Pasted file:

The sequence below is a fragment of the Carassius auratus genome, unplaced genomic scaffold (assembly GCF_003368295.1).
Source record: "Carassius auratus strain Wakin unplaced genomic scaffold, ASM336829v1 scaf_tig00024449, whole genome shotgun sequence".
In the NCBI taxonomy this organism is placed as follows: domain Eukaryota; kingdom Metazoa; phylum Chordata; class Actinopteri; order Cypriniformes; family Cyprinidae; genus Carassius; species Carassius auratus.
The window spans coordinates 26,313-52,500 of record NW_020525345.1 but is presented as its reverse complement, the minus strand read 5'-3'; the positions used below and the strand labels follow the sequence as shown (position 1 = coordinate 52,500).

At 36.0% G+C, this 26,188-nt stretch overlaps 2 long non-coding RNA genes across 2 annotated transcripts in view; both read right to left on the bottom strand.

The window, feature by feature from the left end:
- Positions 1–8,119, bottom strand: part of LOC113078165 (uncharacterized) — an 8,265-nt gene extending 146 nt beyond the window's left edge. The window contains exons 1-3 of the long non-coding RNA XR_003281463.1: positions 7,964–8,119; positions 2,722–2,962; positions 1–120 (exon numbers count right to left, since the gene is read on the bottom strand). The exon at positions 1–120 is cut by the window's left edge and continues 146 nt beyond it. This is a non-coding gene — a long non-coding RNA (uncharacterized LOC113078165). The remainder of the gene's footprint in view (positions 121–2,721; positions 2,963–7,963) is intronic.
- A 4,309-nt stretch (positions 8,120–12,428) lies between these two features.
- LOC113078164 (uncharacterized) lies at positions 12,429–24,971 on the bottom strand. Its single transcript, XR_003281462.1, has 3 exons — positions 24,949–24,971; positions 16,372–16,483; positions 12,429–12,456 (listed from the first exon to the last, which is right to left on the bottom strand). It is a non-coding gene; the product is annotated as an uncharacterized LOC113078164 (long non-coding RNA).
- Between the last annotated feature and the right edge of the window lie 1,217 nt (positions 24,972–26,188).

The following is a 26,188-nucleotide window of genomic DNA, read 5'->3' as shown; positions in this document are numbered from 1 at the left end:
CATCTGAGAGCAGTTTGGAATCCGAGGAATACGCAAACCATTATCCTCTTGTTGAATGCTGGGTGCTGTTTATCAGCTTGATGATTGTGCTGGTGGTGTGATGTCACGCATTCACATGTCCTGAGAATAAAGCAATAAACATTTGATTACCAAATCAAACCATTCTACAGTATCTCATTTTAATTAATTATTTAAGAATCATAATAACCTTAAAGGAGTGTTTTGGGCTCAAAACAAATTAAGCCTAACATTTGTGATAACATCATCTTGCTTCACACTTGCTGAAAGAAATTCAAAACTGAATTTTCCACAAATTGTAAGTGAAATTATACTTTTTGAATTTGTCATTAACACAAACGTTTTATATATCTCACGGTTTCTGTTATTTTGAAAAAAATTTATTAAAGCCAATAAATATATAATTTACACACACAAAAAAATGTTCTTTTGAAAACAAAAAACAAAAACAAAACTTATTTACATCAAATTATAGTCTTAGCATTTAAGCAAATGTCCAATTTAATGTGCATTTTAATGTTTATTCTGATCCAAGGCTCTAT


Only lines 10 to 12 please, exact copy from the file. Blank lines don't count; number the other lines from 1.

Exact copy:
- Between the last annotated feature and the right edge of the window lie 1,217 nt (positions 24,972–26,188).

The following is a 26,188-nucleotide window of genomic DNA, read 5'->3' as shown; positions in this document are numbered from 1 at the left end:
CATCTGAGAGCAGTTTGGAATCCGAGGAATACGCAAACCATTATCCTCTTGTTGAATGCTGGGTGCTGTTTATCAGCTTGATGATTGTGCTGGTGGTGTGATGTCACGCATTCACATGTCCTGAGAATAAAGCAATAAACATTTGATTACCAAATCAAACCATTCTACAGTATCTCATTTTAATTAATTATTTAAGAATCATAATAACCTTAAAGGAGTGTTTTGGGCTCAAAACAAATTAAGCCTAACATTTGTGATAACATCATCTTGCTTCACACTTGCTGAAAGAAATTCAAAACTGAATTTTCCACAAATTGTAAGTGAAATTATACTTTTTGAATTTGTCATTAACACAAACGTTTTATATATCTCACGGTTTCTGTTATTTTGAAAAAAATTTATTAAAGCCAATAAATATATAATTTACACACACAAAAAAATGTTCTTTTGAAAACAAAAAACAAAAACAAAACTTATTTACATCAAATTATAGTCTTAGCATTTAAGCAAATGTCCAATTTAATGTGCATTTTAATGTTTATTCTGATCCAAGGCTCTAT